In 1990 I was 9 years old. Organic Valley/CROPP Cooperative was in its third year, and the Midwest Renewable Energy Association (MREA) hosted the first-ever annual Energy Fair. At the time, I don’t think I knew what the word “organic” meant and the only solar panels I’d ever seen were likely in photos of NASA satellites. As I spent that summer catching (and releasing) toads and turtles, I had no way of knowing how much these two emerging Wisconsin-based organizations would impact my life as an adult.

Fast forward 19 years. I finally attended my first Energy Fair in 2009 with my son Elwood (1.5 years old). Being around so many like-minded people and speaking with exhibitors and presenters provided the spark I needed to turn an interest in renewable energy into a personal mission and career. Soon after, I began studying renewables through the MREA and Madison College and began working for a renewable and energy efficiency firm beginning in 2012. Coincidentally, my first responsibilities included helping Organic Valley farms and cooperative-owned business facilities with energy efficiency and renewable projects.

Stanley hiking in the woods still wearing his visitor's pass.

In 2010, I visited the Organic Valley headquarters in La Farge, Wisconsin, and I was so proud of my OV visitor pass that I didn’t want to take it off, even when stopping for a hike on the way home.

Fast forward to 2017: As an MREA board member and an Organic Valley employee, the connections are apparent in my work every day. I’m using skills that I first learned from the MREA to help Organic Valley’s farmer-owners in 36 states address their unique energy needs, save money and protect the land and water for generations to come.

Last year the MREA served more than 27,000 individuals with education and training throughout the Midwest and beyond. This is critical training today as the US Bureau of Labor Statistics recently reported that “solar panel installer” will be one of the fastest growing Jobs in America! Already, the solar industry alone employs more people in the U.S. than coal and natural gas combined.

Organic Valley and the MREA have common roots that go back decades. From day one, both mission-driven organizations have been committed to pioneering change for good, and for more than a dozen years, Organic Valley has supported the Energy Fair and great work of MREA.

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Reflecting on my path to a career in the energy field, it now seems obvious how many connected threads there are between supporting a fair and stable pay price for organic farmers, preparing individuals for employment in the clean energy industry, and installing clean energy systems directly on farms. We’re all helping ensure our food is produced responsibly by reducing the impact agriculture has on our planet.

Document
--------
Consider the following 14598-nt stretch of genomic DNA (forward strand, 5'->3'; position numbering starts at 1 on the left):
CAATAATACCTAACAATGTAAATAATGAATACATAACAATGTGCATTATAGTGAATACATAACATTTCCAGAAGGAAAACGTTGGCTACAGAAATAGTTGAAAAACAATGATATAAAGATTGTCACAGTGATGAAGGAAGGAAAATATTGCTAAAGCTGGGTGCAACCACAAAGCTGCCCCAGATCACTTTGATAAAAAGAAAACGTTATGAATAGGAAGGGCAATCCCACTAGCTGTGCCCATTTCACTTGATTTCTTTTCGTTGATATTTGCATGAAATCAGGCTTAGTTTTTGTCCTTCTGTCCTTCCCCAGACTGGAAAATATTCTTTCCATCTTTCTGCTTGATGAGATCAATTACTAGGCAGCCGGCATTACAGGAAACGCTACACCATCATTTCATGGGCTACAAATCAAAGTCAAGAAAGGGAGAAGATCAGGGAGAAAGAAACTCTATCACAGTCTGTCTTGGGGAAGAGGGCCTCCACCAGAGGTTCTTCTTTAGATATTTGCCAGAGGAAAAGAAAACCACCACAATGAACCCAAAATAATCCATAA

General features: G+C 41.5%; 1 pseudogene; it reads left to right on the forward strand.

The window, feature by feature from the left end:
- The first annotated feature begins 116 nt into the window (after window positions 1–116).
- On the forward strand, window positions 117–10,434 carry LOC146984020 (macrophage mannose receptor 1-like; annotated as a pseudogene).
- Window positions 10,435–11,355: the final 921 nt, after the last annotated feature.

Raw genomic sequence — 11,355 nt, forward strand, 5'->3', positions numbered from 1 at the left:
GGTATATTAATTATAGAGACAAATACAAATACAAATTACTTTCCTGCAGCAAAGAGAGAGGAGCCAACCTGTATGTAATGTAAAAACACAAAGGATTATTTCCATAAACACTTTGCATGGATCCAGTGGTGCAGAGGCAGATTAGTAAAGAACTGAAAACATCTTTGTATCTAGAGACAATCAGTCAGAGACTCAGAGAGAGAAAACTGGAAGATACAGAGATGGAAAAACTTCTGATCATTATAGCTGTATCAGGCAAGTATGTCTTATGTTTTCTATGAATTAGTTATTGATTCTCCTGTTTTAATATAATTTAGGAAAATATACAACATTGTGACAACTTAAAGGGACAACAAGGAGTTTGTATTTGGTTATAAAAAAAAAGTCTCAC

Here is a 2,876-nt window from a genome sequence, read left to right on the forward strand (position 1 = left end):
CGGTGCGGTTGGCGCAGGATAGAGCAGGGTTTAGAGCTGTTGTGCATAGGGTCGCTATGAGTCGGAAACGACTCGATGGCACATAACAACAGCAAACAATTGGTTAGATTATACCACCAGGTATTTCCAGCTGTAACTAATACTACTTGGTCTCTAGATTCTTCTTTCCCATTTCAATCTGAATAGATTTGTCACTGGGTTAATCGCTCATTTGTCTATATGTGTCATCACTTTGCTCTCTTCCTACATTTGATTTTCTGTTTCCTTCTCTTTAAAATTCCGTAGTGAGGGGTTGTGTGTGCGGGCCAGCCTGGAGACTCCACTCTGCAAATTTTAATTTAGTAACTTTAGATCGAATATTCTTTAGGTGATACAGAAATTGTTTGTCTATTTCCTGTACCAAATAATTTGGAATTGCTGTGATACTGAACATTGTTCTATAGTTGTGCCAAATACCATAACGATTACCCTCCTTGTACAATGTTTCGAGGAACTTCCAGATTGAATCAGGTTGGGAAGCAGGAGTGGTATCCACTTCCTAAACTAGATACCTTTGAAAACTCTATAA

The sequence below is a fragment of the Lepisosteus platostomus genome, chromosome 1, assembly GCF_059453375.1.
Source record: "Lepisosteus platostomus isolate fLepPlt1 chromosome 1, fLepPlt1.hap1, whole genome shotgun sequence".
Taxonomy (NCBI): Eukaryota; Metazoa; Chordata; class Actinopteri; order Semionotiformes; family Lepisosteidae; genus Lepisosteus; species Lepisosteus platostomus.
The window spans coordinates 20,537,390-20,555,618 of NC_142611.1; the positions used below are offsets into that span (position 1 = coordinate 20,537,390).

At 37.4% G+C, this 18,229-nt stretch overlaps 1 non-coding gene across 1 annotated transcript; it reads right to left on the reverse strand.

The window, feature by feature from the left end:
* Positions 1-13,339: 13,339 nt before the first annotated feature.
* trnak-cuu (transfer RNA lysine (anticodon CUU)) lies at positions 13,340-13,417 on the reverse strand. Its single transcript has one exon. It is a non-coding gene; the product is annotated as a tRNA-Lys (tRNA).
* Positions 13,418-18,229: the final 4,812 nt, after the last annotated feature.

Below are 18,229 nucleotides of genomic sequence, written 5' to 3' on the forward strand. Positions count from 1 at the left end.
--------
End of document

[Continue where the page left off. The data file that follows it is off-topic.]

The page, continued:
Training solar picture.

Installer training at the MREA.

Today over 260,000 people work in the solar industry in the United States. I have to wonder if the attendees of the first energy fair way back in 1990 could have imagined what amazing growth would occur in the following decades. Likewise, I have to wonder if CROPP’s founding farmers had any idea that, 30 years later, their cooperative would help provide financial stability to more than 2,000 family farms and represent 15 percent of organic land in the country.

I thought it would be fun to look back on what our CEO George Siemon referred to as “common roots” in his keynote presentation at the 2014 Energy Fair:

“When this fair was started, the power grid industry thought you all were nuts. When Organic Valley started, I assure you the rest of the world thought we were nuts. And now, it looks like we’re the future, doesn’t it!”

~George Siemon, Organic Valley CEO presenting at the MREA Energy Fair in 2014.

George Siemon at MREA Energy fair 2014

We at Organic Valley are proud of these common roots and the connections we’ve been able to make between clean energy, family farming, a strong economy, and a healthy planet.


About the MREA

The Midwest Renewable Energy Association promotes renewable energy, energy efficiency, and sustainable living through education and demonstration. They offer hands-on and online training to professionals and enthusiasts, and they lead initiatives like the group buy programs that help drive growth in the renewable sector in the Midwest. Each year the MREA holds the longest-running grassroots renewable energy event in the nation, attracting over 13,000 clean energy and sustainable living enthusiasts trade professionals with the fair’s blend of educational workshops, family-friendly activities and industry networking opportunities.

If you’re looking to learn more about renewable energy the MREA offers online and in person courses for people with all levels of skill and interest.